The lasting lesson for me from this exhibit is to keep looking critically at the books we select. There are so many new styles and techniques emerging in the books we read to students, as well as a limitless crop of new talented artists rethinking the art of stories. Barbara Elleman provides a framework for picture book art evaluation where she stresses that we actually look at picture books with a multifaceted perspective: “with the lens of an artist, the needs of a librarian, and the appetite of a child.” After viewing the exhibit and reflecting on this helpful summary of how we engage with illustration, I plan to reinvigorate our class discussions about the illustrations in books we read together. My aim will be to have my students critically think about illustrations and how they add to a story, especially through recognition and analysis of artistic techniques utilized in picture books. I know that these questions will stimulate our discussions and provide students with an opportunity to showcase their visual observations and understanding.

This is a page from the exhibit guest book which reads, "I love knuffle bunny and pigeon books."

This is a page from the exhibit guest book which reads, “I love knuffle bunny and pigeon books.”

Design Thinking @ Your Library, a SI2016 Recap

Librarians are, by our very nature, selfless creatures. We think about our users constantly, in just about every area of our work. From collection development to research instruction, web design to furniture and paint colors. But do we really know them and understand the full spectrum of their needs?

Enter Design Thinking @ Your Library, the 2016 AISL Summer Institute.

This June, 36 librarians came together from the four corners of the United States, representing Lower, Middle, and Upper Division libraries, all with a single mission: to learn how to “do” Design Thinking and to return to our schools ready to tackle challenges, great and small.

My background in Design Thinking is varied. Three years ago I participated in an awesome Leadership & Design Design Thinking workshop here at Emma Willard. We designed around the downtown Troy revitalization effort. This spring, I took an ALA course that applied DT to information literacy instruction.  I have read about it and watched videos on it. I was on a committee at school where we used it to study the effectiveness of blended learning in our classrooms. There have been some awesome Independent Idea blog posts in the past that dealt with the DT in the library, but in the vein of all the other awesome posts of late where bloggers admit their limitations,

I still couldn’t quite wrap my mind around how it would work, from start to finish, in the library world. There, I said it.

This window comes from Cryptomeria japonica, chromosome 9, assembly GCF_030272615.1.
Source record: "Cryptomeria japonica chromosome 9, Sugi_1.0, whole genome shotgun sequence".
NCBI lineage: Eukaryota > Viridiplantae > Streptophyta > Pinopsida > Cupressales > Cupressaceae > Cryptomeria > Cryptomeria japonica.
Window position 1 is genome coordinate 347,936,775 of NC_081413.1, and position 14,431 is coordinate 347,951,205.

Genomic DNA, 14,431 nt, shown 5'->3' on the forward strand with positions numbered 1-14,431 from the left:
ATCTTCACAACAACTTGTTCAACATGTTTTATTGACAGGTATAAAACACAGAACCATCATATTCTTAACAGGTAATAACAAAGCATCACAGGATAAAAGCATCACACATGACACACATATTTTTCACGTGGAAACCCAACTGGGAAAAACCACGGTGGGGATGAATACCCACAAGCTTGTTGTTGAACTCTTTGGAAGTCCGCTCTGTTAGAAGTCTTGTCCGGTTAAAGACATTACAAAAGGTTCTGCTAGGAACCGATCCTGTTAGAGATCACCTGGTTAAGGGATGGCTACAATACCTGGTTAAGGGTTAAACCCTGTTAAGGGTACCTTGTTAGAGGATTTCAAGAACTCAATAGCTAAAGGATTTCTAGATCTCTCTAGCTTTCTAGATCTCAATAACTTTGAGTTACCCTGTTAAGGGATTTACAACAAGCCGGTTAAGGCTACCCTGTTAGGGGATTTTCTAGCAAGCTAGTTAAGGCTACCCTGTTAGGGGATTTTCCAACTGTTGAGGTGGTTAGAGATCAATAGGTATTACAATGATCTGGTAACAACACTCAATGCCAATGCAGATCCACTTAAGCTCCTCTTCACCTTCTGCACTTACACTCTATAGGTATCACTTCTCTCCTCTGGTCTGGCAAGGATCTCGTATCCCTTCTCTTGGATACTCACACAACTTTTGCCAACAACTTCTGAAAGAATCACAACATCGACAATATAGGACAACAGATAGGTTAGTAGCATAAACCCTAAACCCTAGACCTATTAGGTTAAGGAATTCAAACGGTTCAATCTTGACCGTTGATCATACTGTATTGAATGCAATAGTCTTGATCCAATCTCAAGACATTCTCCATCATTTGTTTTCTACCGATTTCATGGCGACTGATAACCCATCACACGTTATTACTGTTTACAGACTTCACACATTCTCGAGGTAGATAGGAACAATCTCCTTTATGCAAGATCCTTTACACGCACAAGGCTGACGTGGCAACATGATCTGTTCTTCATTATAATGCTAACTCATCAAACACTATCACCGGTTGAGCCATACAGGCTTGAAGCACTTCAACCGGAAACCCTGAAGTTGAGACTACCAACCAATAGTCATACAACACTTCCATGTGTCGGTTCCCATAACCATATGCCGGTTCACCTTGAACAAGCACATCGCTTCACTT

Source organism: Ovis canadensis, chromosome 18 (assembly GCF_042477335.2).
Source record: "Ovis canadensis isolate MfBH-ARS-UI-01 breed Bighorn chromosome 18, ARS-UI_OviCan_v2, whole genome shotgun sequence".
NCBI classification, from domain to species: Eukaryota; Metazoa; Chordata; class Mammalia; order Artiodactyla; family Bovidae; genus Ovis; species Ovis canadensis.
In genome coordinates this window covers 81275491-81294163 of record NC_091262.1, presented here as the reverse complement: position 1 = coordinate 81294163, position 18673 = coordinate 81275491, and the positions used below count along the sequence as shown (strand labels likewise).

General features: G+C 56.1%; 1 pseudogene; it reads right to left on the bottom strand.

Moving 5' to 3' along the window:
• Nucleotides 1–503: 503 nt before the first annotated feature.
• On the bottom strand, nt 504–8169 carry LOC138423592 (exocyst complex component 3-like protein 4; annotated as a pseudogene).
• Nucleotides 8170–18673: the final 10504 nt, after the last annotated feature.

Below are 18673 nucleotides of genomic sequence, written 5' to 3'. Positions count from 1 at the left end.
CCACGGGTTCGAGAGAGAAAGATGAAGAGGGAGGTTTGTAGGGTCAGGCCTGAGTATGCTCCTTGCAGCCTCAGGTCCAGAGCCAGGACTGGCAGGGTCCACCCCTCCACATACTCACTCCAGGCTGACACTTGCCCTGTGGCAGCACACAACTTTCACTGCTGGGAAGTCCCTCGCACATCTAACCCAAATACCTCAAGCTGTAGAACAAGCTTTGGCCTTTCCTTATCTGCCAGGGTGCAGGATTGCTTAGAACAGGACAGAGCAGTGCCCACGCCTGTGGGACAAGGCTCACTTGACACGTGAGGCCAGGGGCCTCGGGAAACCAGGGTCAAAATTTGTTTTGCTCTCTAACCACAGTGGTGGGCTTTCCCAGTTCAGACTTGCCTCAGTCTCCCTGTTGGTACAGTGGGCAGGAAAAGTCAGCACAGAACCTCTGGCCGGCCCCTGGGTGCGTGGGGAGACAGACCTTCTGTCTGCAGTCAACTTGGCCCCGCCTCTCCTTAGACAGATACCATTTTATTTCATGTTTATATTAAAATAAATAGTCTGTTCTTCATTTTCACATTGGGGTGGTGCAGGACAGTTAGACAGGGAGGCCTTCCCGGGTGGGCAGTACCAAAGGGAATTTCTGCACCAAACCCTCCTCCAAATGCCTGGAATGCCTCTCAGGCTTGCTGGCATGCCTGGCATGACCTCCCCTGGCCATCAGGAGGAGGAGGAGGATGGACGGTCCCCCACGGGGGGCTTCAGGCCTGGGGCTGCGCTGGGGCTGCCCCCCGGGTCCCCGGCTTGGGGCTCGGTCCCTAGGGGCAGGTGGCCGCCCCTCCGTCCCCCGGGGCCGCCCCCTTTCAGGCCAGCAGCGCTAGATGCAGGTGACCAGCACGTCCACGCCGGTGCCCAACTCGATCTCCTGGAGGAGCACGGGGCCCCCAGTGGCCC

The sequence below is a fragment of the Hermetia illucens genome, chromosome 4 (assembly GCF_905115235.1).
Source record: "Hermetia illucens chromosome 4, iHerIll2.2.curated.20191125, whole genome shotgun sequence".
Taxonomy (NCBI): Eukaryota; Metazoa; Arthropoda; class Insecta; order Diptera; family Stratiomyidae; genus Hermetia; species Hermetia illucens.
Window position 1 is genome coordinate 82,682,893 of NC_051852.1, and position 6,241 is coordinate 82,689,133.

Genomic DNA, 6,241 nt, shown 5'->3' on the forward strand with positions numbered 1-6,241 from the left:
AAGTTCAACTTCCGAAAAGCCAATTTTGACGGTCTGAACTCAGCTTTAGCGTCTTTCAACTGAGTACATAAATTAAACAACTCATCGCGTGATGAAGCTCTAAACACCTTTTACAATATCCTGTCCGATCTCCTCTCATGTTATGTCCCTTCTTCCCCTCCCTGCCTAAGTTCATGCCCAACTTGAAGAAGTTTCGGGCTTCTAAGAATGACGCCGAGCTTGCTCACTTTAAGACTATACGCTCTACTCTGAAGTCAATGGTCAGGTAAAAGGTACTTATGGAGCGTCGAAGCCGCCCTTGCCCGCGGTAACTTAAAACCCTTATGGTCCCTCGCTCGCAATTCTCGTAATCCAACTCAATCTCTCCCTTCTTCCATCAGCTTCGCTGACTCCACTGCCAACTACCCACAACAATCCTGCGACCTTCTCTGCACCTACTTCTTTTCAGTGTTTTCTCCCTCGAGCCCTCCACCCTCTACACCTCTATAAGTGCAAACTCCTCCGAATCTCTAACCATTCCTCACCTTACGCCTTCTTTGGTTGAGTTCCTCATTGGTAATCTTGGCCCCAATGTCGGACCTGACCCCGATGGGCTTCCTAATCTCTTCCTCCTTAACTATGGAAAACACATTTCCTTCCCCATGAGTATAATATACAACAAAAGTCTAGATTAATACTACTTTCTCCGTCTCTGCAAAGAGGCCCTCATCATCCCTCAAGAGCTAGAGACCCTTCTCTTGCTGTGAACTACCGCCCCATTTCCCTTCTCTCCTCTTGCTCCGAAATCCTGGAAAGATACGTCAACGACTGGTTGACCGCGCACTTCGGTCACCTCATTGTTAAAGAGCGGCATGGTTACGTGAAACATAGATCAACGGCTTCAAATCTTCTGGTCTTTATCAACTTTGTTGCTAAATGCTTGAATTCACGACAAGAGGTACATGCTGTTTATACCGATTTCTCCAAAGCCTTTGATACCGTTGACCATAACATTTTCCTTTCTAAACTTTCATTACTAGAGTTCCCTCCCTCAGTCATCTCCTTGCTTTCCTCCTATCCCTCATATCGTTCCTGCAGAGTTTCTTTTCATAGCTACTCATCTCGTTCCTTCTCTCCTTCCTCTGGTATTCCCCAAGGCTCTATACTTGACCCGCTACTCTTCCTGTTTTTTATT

The Summer Institute changed all of that.

We started with an opening cocktail party where we mingled and got to know one another. We enjoyed delicious food and drink but then…it was time to get down to business. We split up into teams for a quick, fun Marshmallow Design Challenge.

Photo Jun 21, 7 37 57 PM (1)Many a group has attempted this challenge before, from Kindergartners to PhDs , engineers to corporate executives. Who do you think is the most successful? The engineers? Think again! It’s the little ones! Why? Because they are completely open minded. They jump right in and start building. Adults plan, contemplate the “what ifs”, and basically eat up their 18 minutes. Kids aren’t afraid to fail. They build. It falls down. They try again. If you need a great team building activity for a faculty meeting, this is a great one.

Photo Jun 22, 2 04 45 PM

Highlights of the SI included a fantastic keynote by Steven Bell giving us a birds eye view, or WHY Design Thinking works in tackling our “wicked problems”. Two of my amazing colleagues, science teachers and experienced design thinkers, then stepped in to teach us HOW to do it. We practiced as a group designing around my nemesis: a rickety wooden book cart circa 1960-somethin’, that hurts me, literally, falling over when I least expect it, bruising my shins. My assistant and I explained our many problems with the cart, the group interviewed us further to practice the empathy stage of the DT process, then everyone broke into teams to determine what they thought the “real” problem was (ie: was it a physical cart issue or a process issue?). That was an interesting conversation in and of itself! Their prototypes were AMAZING, and included, among other features, a student-led shelving system, fancy carts with huge tires, device charging stations so that we can listen to music while we shelve, flat, adjustable shelves to accommodate oversize books and a laptop for doing inventory, among other things. Designs shared via Twitter were picked up by Demco. How cool is that? I digress…